Biggest Underachievers in NZ vs India ODI Series

Here are the biggest underachievers in NZ vs India ODI Series.

A series that saw India emerge on top with a stunning and scrumptious 4-1 series triumph, resulted in a completely lopsided and inclement result for New Zealand. A side that has enjoyed the best of home records since 2017 was put apart with such ease, blown apart by a defiant Indian unit, that the ramifications at the end of the series are multi-fold for the hosts.

biggest underachievers in NZ vs India ODI series

Be it from the batting to the bowling department, both bundled down remarkably, beleaguered throughout the series. Barring a spectacular individual performance, the home side was left picking up scraps, always chasing the game as they put in underwhelming performance after performance. While they failed as a collective team unit, failing to show any kind of semblance and flourish on a consistent basis, the cringe-worthy and crass performances of some of their big players were a major let down for them.

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The biggest underachievers in NZ vs India ODI series

Kane Williamson

Kane Williamson

Starting off the series with an exemplary half-century, this looked set to be a series where Williamson would match Kohli for every shot and give the Indian bowlers some massive headaches. The opening innings was a false start though with the New Zealand skipper failing to capitalise on it and put in more decisive performances. He had got starts but they were far from enough and he’ll be extremely let down with the way he’s faltered this series, failing to be the pillar for his side that he usually is.

Known to wage a lone battle and play some absolute elegant and gorgeous shots, Williamson looked way too iffy at his stay for the majority of the series. He was tentative in playing the spinners, unable to negotiate them wisely, falling far too often to the turning ball to expose his side’s middle-order far too easily.

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While his aberration with the bat didn’t help his side, his showing as a captain is what left the cricketing fraternity even more flabbergasted. Match after match, Williamson failed to learn from his mistakes, being too laid back with his field placements and playing it far too safe with his bowling changes. The incisiveness needed with his decision making lacked, none more so evident than in the last ODI where despite being in complete control, Williamson decided to take off Boult and Henry, allowing India to craft their way back into the match, a move that eventually took them to a win.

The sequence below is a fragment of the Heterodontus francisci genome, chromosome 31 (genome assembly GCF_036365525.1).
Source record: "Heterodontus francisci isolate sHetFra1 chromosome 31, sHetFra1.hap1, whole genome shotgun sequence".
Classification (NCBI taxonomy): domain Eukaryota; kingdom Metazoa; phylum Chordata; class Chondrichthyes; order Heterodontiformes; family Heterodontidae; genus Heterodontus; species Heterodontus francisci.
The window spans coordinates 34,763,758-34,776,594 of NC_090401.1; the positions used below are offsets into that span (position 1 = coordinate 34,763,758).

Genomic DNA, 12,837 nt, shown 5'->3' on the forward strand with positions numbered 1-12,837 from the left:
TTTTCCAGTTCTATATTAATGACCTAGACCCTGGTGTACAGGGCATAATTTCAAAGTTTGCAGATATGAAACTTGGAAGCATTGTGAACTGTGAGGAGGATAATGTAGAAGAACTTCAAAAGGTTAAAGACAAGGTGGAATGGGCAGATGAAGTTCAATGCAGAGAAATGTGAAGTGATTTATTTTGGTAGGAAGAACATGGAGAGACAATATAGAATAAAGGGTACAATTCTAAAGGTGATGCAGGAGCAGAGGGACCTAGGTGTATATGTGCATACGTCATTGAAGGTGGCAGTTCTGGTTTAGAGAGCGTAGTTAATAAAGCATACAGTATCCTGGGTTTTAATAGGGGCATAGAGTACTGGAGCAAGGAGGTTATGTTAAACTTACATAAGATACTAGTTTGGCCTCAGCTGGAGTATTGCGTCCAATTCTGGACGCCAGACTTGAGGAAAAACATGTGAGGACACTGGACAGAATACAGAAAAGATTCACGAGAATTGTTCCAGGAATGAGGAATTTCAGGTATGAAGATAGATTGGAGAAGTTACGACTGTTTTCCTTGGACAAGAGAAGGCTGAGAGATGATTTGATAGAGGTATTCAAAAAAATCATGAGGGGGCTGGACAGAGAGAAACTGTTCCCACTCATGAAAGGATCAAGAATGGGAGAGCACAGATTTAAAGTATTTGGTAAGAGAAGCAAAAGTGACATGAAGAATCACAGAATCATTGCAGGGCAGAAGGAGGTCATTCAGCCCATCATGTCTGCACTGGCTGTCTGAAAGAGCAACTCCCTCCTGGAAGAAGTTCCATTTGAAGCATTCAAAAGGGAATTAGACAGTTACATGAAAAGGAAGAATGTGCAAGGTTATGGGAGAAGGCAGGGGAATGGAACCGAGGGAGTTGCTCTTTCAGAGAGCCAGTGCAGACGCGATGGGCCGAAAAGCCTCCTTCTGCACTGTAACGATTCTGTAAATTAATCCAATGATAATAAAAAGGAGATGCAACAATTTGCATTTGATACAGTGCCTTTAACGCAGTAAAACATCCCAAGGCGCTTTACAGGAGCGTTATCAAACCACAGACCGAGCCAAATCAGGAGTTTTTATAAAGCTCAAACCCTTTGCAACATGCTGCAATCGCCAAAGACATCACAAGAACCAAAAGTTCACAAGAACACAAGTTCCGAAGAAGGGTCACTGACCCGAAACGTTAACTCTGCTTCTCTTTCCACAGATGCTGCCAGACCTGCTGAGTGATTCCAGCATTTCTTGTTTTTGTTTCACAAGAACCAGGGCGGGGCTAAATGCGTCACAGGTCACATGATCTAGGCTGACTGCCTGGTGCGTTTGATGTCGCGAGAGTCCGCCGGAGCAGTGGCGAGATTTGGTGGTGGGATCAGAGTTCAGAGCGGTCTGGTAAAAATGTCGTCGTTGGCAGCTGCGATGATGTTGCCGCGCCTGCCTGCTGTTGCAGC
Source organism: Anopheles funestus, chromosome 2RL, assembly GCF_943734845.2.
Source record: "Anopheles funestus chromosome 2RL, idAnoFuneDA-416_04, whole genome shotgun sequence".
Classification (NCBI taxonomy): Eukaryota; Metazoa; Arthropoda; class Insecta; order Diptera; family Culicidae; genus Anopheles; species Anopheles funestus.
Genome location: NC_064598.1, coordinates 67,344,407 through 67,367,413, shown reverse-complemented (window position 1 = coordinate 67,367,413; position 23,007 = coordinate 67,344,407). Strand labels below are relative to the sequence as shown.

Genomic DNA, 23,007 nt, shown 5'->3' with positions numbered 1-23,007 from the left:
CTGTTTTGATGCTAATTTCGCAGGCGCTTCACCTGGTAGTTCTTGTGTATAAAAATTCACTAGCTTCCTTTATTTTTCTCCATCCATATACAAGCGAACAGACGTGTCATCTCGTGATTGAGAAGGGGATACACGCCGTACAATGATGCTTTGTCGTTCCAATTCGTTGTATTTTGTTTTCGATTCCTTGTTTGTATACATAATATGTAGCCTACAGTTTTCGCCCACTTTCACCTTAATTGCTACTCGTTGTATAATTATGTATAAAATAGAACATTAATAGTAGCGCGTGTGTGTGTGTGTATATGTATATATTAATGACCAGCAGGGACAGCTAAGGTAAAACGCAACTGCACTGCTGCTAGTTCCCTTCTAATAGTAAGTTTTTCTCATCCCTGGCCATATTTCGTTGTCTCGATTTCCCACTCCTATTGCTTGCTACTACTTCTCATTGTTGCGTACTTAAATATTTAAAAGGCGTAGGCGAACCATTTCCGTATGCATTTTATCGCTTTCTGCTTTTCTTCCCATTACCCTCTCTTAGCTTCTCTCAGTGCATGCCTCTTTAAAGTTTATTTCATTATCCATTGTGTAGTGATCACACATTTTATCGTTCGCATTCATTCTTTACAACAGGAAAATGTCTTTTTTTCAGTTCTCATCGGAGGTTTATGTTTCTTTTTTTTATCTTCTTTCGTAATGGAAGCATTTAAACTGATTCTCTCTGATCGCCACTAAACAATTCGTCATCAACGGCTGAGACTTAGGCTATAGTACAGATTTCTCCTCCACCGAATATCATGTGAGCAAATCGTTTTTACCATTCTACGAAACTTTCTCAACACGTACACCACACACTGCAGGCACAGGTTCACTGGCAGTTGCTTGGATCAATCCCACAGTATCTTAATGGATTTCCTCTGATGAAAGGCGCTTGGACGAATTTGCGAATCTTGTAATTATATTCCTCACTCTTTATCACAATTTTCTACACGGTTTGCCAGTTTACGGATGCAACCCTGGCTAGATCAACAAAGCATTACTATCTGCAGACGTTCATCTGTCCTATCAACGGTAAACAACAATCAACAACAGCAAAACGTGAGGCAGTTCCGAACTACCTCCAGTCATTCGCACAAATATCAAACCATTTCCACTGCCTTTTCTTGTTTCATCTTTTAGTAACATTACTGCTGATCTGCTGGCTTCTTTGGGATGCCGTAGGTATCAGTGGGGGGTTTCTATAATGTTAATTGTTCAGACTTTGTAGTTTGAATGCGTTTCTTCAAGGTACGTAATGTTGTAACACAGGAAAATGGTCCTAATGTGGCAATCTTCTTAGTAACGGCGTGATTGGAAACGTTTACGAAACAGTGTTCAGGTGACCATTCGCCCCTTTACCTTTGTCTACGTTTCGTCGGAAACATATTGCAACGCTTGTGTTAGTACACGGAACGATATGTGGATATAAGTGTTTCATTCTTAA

At the international stage, against the best sides in the world, you need to be proactive as a leader and ensure you are always planning well in ahead. Williamson unfortunately for his country lacked massively in that department and it is something he’ll need to shed some light on before the world cup.

New Zealand’s Pace Attack

New Zealand’s Pace Attack

Poised to be India’s biggest threat in New Zealand, barring Trent Boult, the hosts’ pace battery was tepid and uninspired. They erred in line far too often, sending down looseness at will, allowing India to get comfortable in the middle and play their shots with a comfortable ease.

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Their culpability comes more to the fore especially when you have a maverick like Trent Boult operating from one end. Hovering over the Indian batsman in all the five matches, Boult failed to get any sort of competent support with Bracewell and Ferguson, with their aberration seeing India rip them apart all too comfortably and bludgeon their beleaguered and languishing display.

New Zealand’s Opening Stand

New Zealand’s Opening Stand

One of the biggest reasons India dominated the series in the brilliant manner they did was due to Shami and Bhuvneshwar also making inroads in the first 10 overs. New Zealand’s opening pair of Munro and Nicholls were insipid, failing to work on their mistakes, allowing India’s specialist pace bowlers to emulate their success continuously.

What was more flummoxing was the way they went about in their approach. They were never able to shift their approach from the T20 format, trying to hit almost every delivery to the fence, failing to realise the importance of seeing out the new ball in the 50 over format. The much-needed foundation lacked at the start, prompting someone from the middle-order to come out and wage a lone battle.

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Along with this aberration, New Zealand’s ensuing batsmen didn’t inspire too much confidence either. They were lacklustre, with no meaningful stand or partnership being constructed down the order as wickets fell at regular intervals to always allow India to contain them. Especially the way they went about tackling the spinners was dismal to see, showing no assurance when facing India’s slower bowlers, either stepping out to give easy catches or failing to read the trajectory on more than one occasion, to be caught plumb on their pads.

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